Does eyewitness and interviewer gender influence children’s reports? An experimental analysis of eyewitness and interviewer gender on children’s testimony. Foster, I.; Wyman, J.; Tong, D.; Colwell, K.; and Talwar, V. Psychiatry, Psychology and Law, 26(4):499–519, 2019. Citation Key Alias: lens.org/021-752-791-677-978 tex.address: [object Object] tex.affiliation: [object Object] tex.author-email: [object Object] tex.da: [object Object] tex.doc-delivery-number: [object Object] tex.eissn: [object Object] tex.funding-acknowledgement: [object Object] tex.funding-text: [object Object] tex.journal-iso: [object Object] tex.keywords-plus: [object Object] tex.number-of-cited-references: [object Object] tex.publisher: [object Object] tex.research-areas: [object Object] tex.times-cited: [object Object] tex.type: [object Object] tex.unique-id: [object Object] tex.usage-count-last-180-days: [object Object] tex.usage-count-since-2013: [object Object] tex.web-of-science-categories: [object Object]
Does eyewitness and interviewer gender influence children’s reports? An experimental analysis of eyewitness and interviewer gender on children’s testimony [link]Paper  doi  abstract   bibtex   
This study examines how children's age, gender and interviewer gender affected children's testimony after witnessing a theft. Children (N=127, age = 6-11 years) witnessed an experimenter (E1) find money, which he/she may/may not have taken. E1 then asked the children to falsely deny that the theft occurred, falsely accuse E1 of taking the money, or tell the truth when interviewed by a second experimenter. Falsely denying or falsely accusing influenced children's forthcomingness and quality of their testimony. When accusing, boys were significantly more willing than girls to disclose about the theft earlier and without being asked directly. When truthfully accusing, children gave lengthier testimony to same-gendered adults. When denying, children were significantly more willing to disclose the theft earlier to male interviewers than to females. As children aged, they were significantly less likely to lie, more likely to disclose earlier when accusing, and give lengthier and more consistent testimony.
@article{ISI:000482594200001,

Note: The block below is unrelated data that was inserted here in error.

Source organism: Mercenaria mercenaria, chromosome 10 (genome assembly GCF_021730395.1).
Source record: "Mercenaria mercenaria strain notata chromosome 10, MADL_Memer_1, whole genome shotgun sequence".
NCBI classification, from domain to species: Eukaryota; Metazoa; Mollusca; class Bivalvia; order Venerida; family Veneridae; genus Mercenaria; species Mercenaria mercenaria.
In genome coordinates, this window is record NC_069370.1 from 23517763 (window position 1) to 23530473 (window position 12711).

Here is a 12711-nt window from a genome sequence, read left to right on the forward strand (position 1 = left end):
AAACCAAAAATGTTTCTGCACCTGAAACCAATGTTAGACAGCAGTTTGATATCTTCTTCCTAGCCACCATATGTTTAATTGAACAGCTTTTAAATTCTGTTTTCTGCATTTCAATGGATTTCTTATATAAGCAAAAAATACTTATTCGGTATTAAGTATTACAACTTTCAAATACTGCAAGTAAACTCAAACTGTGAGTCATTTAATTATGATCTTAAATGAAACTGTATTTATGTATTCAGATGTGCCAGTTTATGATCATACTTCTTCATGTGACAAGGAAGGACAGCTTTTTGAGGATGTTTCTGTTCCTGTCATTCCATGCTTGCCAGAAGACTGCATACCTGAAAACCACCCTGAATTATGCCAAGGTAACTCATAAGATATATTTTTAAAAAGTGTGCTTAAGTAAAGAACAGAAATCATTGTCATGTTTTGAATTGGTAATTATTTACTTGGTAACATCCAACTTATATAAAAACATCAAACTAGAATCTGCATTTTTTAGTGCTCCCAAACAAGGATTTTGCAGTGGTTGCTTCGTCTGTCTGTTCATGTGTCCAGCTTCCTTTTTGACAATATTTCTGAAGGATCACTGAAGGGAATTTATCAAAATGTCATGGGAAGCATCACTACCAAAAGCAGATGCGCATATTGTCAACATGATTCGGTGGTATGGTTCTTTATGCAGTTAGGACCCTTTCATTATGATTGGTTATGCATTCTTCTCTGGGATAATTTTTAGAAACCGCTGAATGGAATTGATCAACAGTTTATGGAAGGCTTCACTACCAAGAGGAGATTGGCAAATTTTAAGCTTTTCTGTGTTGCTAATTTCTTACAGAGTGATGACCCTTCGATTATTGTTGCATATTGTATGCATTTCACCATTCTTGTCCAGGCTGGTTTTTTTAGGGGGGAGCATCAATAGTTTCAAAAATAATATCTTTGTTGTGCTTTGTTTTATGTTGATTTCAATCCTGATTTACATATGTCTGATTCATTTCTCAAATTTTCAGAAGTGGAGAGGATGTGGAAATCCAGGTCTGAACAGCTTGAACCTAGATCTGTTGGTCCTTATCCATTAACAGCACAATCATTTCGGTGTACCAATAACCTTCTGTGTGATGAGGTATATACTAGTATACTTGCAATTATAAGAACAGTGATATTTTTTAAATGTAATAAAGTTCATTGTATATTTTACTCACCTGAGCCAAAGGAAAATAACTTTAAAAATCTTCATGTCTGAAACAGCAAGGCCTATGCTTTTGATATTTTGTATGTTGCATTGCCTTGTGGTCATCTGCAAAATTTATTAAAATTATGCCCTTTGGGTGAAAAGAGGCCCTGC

title = {Does eyewitness and interviewer gender influence children’s reports? {An} experimental analysis of eyewitness and interviewer gender on children’s testimony},
	volume = {26},
	issn = {1321-8719},
	url = {https://www.tandfonline.com/doi/full/10.1080/13218719.2018.1507844},
	doi = {10.1080/13218719.2018.1507844},
	abstract = {This study examines how children's age, gender and interviewer gender affected children's testimony after witnessing a theft. Children (N=127, age = 6-11 years) witnessed an experimenter (E1) find money, which he/she may/may not have taken. E1 then asked the children to falsely deny that the theft occurred, falsely accuse E1 of taking the money, or tell the truth when interviewed by a second experimenter. Falsely denying or falsely accusing influenced children's forthcomingness and quality of their testimony. When accusing, boys were significantly more willing than girls to disclose about the theft earlier and without being asked directly. When truthfully accusing, children gave lengthier testimony to same-gendered adults. When denying, children were significantly more willing to disclose the theft earlier to male interviewers than to females. As children aged, they were significantly less likely to lie, more likely to disclose earlier when accusing, and give lengthier and more consistent testimony.},
	language = {English},
	number = {4},
	journal = {Psychiatry, Psychology and Law},
	author = {Foster, Ida and Wyman, Joshua and Tong, Donia and Colwell, Kevin and Talwar, Victoria},
	year = {2019},
	note = {Citation Key Alias: lens.org/021-752-791-677-978
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	keywords = {children, dept.psy, disclosures, false accusations, false denials, gender, interviewer gender, lying},
	pages = {499--519}
}
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